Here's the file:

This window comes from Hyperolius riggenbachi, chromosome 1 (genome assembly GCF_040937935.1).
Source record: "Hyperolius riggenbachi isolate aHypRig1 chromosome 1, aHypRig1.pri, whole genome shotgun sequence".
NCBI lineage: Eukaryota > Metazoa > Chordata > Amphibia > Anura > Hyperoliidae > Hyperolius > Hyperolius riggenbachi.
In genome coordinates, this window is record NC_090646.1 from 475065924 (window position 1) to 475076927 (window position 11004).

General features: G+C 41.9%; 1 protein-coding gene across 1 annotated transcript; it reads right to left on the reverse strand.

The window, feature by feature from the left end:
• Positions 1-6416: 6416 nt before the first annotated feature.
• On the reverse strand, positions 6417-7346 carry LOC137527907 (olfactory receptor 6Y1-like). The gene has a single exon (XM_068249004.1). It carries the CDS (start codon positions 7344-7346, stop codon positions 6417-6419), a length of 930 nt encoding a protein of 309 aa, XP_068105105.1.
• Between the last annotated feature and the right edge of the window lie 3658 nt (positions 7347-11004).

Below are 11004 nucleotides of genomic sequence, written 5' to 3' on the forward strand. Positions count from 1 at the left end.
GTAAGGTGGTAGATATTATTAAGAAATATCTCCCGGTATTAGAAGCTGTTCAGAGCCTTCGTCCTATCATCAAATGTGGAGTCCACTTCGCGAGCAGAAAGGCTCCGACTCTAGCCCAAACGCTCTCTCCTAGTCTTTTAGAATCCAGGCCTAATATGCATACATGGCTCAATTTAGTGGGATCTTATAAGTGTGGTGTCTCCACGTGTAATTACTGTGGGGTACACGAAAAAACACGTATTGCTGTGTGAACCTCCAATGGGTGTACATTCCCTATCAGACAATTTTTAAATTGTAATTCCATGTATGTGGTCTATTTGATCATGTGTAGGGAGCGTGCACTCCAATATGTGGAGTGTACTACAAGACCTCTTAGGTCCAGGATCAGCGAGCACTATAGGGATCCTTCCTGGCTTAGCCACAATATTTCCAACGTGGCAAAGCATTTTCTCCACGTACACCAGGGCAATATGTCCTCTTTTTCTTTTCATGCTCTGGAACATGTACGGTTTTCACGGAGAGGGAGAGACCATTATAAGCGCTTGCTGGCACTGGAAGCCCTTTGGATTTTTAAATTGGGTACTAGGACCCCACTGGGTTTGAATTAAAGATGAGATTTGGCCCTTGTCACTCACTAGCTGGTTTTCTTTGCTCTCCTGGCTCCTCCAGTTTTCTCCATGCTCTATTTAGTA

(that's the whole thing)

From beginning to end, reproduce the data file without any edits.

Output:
This window comes from Hyperolius riggenbachi, chromosome 1 (genome assembly GCF_040937935.1).
Source record: "Hyperolius riggenbachi isolate aHypRig1 chromosome 1, aHypRig1.pri, whole genome shotgun sequence".
NCBI lineage: Eukaryota > Metazoa > Chordata > Amphibia > Anura > Hyperoliidae > Hyperolius > Hyperolius riggenbachi.
In genome coordinates, this window is record NC_090646.1 from 475065924 (window position 1) to 475076927 (window position 11004).

General features: G+C 41.9%; 1 protein-coding gene across 1 annotated transcript; it reads right to left on the reverse strand.

The window, feature by feature from the left end:
• Positions 1-6416: 6416 nt before the first annotated feature.
• On the reverse strand, positions 6417-7346 carry LOC137527907 (olfactory receptor 6Y1-like). The gene has a single exon (XM_068249004.1). It carries the CDS (start codon positions 7344-7346, stop codon positions 6417-6419), a length of 930 nt encoding a protein of 309 aa, XP_068105105.1.
• Between the last annotated feature and the right edge of the window lie 3658 nt (positions 7347-11004).

Below are 11004 nucleotides of genomic sequence, written 5' to 3' on the forward strand. Positions count from 1 at the left end.
GTAAGGTGGTAGATATTATTAAGAAATATCTCCCGGTATTAGAAGCTGTTCAGAGCCTTCGTCCTATCATCAAATGTGGAGTCCACTTCGCGAGCAGAAAGGCTCCGACTCTAGCCCAAACGCTCTCTCCTAGTCTTTTAGAATCCAGGCCTAATATGCATACATGGCTCAATTTAGTGGGATCTTATAAGTGTGGTGTCTCCACGTGTAATTACTGTGGGGTACACGAAAAAACACGTATTGCTGTGTGAACCTCCAATGGGTGTACATTCCCTATCAGACAATTTTTAAATTGTAATTCCATGTATGTGGTCTATTTGATCATGTGTAGGGAGCGTGCACTCCAATATGTGGAGTGTACTACAAGACCTCTTAGGTCCAGGATCAGCGAGCACTATAGGGATCCTTCCTGGCTTAGCCACAATATTTCCAACGTGGCAAAGCATTTTCTCCACGTACACCAGGGCAATATGTCCTCTTTTTCTTTTCATGCTCTGGAACATGTACGGTTTTCACGGAGAGGGAGAGACCATTATAAGCGCTTGCTGGCACTGGAAGCCCTTTGGATTTTTAAATTGGGTACTAGGACCCCACTGGGTTTGAATTAAAGATGAGATTTGGCCCTTGTCACTCACTAGCTGGTTTTCTTTGCTCTCCTGGCTCCTCCAGTTTTCTCCATGCTCTATTTAGTA